RDF Writing


Recovered from the Wayback Machine.

I went to bed at 3 and got up at 6 so have had 3 hours of sleep, and feel much better. Today was also my last day on the contracted job. The people at the place where I worked were very likable, the consulting company that arranged the gig less so. However, that’s not unusual. Am currently working next chapter of story of life.

I have to finish the proofs for Practical RDF for the editor tomorrow or risk the wrath of a production editor on deadline. Believe me, that’s a not someone you want to antagonize. However, I wanted to clarify that my comment in the last post about the Advice emails isn’t directed at my regular readers. You all can give me any advice you want – as long as you accompany the email with a nude photograph of yourself.

I think that’s a fair deal. Don’t you?

One day after the fooflah yesterday, and lots of good reasons to like wikis, but I still dislike them. The frenzy of activity yesterday accomplished a lot, I will admit – but it was like ants scurrying about an ant hill, as the number of edits headed into the hundreds, and pages were changing by the minute, much less the hour.


However, my dislike of wikis has nothing to do with Sam or his decision to use a wiki. I like ants! Ants are good!

Not caring for a technology does not mean that I’m slamming the people who use it, ants analogy aside. That’s equivalent to saying that anyone who doesn’t like RDF must not like me because I wrote about it and promote it’s use. Such silliness.

Speaking of RDF…

Burningbird Weblogging

Taking a break

Recovered from the Wayback Machine.

After today, I’m not sure I even want to continue weblogging.

The same people who question about my not ‘getting well with others on the lists’, – have you ever stopped to notice that it’s almost always the same people controlling the discussion? The format? The invitees?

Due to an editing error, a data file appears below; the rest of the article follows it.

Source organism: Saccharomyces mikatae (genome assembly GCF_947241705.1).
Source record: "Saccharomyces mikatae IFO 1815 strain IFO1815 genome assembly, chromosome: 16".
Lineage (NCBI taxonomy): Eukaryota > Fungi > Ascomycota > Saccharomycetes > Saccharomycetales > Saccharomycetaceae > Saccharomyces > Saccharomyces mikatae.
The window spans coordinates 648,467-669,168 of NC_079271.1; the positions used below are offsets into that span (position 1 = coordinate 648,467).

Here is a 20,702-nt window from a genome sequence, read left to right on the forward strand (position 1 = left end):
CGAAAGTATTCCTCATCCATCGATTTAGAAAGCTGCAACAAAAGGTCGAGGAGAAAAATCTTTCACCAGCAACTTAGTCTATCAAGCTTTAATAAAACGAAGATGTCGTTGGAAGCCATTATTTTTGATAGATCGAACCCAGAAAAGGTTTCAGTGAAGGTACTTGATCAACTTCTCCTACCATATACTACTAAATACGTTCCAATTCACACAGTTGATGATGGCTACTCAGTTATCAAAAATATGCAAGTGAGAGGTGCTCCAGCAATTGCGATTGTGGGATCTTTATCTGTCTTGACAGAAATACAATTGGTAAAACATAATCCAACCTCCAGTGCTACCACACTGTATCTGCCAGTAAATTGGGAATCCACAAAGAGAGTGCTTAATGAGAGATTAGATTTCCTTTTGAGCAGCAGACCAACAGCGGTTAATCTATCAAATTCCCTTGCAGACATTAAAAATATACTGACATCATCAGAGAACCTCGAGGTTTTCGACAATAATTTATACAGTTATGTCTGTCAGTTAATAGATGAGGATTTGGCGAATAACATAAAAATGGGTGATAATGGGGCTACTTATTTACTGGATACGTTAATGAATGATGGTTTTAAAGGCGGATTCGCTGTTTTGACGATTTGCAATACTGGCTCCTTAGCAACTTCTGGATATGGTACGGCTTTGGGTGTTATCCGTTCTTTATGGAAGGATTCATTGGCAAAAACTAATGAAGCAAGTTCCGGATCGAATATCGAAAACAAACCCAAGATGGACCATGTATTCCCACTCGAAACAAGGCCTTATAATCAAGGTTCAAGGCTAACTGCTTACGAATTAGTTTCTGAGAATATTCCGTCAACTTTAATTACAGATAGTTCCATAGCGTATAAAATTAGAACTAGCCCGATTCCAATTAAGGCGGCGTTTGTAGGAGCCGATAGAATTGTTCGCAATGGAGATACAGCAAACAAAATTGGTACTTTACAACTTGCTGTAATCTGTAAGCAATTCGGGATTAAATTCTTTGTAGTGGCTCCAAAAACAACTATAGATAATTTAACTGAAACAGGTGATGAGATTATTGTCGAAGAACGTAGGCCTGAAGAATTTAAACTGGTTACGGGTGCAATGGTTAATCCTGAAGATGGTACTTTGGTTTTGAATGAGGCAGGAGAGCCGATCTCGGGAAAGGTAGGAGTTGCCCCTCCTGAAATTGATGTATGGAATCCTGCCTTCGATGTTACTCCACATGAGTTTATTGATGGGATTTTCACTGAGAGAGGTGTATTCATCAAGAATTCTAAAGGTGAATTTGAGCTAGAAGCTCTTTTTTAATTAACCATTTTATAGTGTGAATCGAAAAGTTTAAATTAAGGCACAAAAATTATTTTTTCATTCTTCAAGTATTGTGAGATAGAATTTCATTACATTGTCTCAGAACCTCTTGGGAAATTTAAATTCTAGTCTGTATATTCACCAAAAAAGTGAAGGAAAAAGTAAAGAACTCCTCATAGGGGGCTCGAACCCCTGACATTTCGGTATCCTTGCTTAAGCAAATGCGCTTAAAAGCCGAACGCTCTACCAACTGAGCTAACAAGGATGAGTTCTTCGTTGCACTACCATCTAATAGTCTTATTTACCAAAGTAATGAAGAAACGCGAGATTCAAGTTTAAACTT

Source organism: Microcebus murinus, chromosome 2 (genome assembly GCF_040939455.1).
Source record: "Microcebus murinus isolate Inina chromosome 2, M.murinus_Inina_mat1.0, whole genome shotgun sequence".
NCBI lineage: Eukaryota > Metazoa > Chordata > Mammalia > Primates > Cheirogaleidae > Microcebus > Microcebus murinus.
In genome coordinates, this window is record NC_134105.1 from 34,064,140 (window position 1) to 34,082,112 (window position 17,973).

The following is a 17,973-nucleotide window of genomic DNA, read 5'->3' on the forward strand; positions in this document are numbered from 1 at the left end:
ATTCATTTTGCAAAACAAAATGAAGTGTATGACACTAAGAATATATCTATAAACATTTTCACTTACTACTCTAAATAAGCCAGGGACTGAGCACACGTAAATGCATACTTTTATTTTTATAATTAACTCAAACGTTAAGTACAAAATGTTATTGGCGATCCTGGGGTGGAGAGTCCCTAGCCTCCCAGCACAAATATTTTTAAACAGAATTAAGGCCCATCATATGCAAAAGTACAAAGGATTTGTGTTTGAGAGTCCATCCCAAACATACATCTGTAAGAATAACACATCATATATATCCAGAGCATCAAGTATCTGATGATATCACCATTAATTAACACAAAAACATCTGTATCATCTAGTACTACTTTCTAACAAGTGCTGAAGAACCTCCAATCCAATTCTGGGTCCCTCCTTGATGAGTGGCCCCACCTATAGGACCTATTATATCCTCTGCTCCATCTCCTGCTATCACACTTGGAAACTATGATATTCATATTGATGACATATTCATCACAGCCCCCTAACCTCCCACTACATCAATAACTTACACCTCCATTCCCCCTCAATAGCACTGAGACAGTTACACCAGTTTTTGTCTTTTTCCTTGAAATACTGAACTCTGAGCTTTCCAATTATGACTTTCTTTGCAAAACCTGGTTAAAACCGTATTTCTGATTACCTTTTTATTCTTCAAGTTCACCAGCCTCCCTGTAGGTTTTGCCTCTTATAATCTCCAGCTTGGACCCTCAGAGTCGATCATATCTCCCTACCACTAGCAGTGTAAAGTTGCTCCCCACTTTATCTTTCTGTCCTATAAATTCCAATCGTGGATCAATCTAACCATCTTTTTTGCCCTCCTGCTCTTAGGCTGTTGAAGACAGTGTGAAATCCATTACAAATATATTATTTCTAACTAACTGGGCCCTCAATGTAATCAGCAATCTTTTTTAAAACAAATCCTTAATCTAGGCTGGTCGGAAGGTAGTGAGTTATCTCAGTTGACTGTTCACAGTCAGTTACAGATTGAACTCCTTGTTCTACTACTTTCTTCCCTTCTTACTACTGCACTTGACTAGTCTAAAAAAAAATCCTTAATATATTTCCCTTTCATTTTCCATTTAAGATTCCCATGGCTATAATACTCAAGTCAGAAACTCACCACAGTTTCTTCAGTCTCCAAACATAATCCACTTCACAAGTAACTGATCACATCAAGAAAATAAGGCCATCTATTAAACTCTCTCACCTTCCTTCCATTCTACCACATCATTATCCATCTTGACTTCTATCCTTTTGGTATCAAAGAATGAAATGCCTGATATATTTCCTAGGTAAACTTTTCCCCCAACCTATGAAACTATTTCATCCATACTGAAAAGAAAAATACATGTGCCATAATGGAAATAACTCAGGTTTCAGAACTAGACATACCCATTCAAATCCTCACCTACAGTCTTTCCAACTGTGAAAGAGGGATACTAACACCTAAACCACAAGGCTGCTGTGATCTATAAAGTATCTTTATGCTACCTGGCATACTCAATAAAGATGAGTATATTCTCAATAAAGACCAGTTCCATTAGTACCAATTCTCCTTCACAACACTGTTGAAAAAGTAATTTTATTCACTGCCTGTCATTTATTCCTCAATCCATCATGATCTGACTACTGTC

Perhaps the issue is not that I don’t get along well on these lists – it’s that I don’t get along well with certain people, but they’re usually in charge. And I can agree with this.

I will say this – Sam made a statement in an email earlier, and in his weblog that shows he genuinely wants open discussion. So I wish him luck in all good faith. And I thank him for inviting me in, but I’m not sure why he did. Still – thank you Sam for thinking of me.

As for me – I’m going back to working on the server and writing my essays and taking my photos. And trying to decide if I even want to continue this weblog. At this point, I don’t see the point.


Data Model – Final

Due to recent emails accusing me of not playing well with others, barging in, being difficult, and other really joyful things such as the following:

Where do you get off barging into this list and pissing all over
everything? You were invited, presumably, because many people value
your opinion. But don’t think you can get away with your usual stunts
of recklessly flaming everyone and then apologizing later. Save it for
your blog.

I will not be working with any of the so-called ‘team’ members, those who believe that if you don’t go along, then you’re not part of the program. And you know who the fuck you are.